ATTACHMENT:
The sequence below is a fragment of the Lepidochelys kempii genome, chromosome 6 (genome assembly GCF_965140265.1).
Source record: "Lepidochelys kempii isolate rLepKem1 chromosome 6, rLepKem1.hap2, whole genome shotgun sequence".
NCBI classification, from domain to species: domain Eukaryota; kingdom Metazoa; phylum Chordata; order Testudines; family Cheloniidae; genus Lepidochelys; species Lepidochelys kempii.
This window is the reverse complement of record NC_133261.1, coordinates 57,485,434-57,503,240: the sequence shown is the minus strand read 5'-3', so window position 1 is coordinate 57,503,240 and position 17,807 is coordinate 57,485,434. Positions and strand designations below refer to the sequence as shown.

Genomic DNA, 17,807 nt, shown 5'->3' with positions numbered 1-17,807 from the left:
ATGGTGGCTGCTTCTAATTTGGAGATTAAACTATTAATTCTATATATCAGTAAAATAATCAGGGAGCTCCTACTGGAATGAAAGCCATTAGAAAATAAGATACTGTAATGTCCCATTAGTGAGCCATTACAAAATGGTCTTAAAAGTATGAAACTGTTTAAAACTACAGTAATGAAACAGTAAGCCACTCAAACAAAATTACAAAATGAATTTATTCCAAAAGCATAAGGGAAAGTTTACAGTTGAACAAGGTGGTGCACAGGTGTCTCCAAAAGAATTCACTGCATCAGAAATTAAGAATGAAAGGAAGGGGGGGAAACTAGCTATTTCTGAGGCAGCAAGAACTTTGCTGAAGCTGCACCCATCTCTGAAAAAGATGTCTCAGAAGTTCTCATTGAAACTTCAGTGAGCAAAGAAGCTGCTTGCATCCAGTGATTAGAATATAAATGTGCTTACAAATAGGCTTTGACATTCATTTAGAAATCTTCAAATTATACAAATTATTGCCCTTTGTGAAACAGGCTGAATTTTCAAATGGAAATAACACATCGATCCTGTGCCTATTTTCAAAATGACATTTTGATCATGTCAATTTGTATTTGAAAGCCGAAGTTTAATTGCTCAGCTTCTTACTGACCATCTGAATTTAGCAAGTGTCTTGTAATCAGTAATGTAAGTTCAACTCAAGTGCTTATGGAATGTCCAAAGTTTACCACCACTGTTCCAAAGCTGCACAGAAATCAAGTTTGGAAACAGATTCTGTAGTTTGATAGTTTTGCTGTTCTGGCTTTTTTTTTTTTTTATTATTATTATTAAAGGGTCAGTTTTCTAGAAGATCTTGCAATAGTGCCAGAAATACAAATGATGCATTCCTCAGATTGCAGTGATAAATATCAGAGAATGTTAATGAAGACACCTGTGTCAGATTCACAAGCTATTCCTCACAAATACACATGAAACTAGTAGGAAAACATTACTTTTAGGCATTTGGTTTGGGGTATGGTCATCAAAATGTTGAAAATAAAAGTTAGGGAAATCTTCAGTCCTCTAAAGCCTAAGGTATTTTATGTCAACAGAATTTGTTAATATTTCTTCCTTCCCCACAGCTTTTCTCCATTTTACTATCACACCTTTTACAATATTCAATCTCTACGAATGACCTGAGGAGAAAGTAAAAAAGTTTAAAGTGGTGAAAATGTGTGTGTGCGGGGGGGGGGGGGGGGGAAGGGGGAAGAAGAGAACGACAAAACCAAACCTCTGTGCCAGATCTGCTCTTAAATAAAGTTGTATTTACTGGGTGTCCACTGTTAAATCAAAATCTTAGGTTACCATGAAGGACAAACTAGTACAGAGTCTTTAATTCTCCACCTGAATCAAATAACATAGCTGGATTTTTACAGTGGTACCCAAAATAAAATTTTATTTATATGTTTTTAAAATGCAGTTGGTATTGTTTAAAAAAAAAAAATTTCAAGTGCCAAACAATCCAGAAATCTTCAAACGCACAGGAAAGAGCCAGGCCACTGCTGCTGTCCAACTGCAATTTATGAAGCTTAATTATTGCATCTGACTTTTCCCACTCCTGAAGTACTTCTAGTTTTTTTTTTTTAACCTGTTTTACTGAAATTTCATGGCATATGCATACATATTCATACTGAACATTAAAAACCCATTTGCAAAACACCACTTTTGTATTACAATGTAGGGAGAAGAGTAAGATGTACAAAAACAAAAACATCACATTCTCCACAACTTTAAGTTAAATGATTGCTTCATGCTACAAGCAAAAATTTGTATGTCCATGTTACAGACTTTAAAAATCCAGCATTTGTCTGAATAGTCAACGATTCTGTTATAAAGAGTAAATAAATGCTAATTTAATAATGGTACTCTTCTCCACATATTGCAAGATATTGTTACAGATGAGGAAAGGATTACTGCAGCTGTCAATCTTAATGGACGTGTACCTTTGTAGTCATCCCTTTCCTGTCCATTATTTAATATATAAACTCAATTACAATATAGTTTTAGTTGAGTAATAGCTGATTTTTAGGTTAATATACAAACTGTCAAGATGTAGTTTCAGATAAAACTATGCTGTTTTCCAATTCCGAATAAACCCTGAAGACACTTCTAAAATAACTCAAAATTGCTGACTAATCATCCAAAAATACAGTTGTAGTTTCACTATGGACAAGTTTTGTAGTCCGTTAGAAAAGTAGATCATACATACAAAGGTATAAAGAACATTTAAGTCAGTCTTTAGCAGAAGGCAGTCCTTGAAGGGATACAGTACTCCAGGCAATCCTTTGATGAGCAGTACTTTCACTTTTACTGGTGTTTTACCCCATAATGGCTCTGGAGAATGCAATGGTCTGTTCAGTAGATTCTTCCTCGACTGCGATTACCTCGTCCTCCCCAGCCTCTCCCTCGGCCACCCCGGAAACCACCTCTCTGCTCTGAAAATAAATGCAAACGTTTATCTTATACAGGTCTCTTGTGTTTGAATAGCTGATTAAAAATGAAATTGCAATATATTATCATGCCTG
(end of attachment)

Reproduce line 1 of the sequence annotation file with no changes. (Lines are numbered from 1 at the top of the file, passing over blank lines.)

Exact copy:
The sequence below is a fragment of the Lepidochelys kempii genome, chromosome 6 (genome assembly GCF_965140265.1).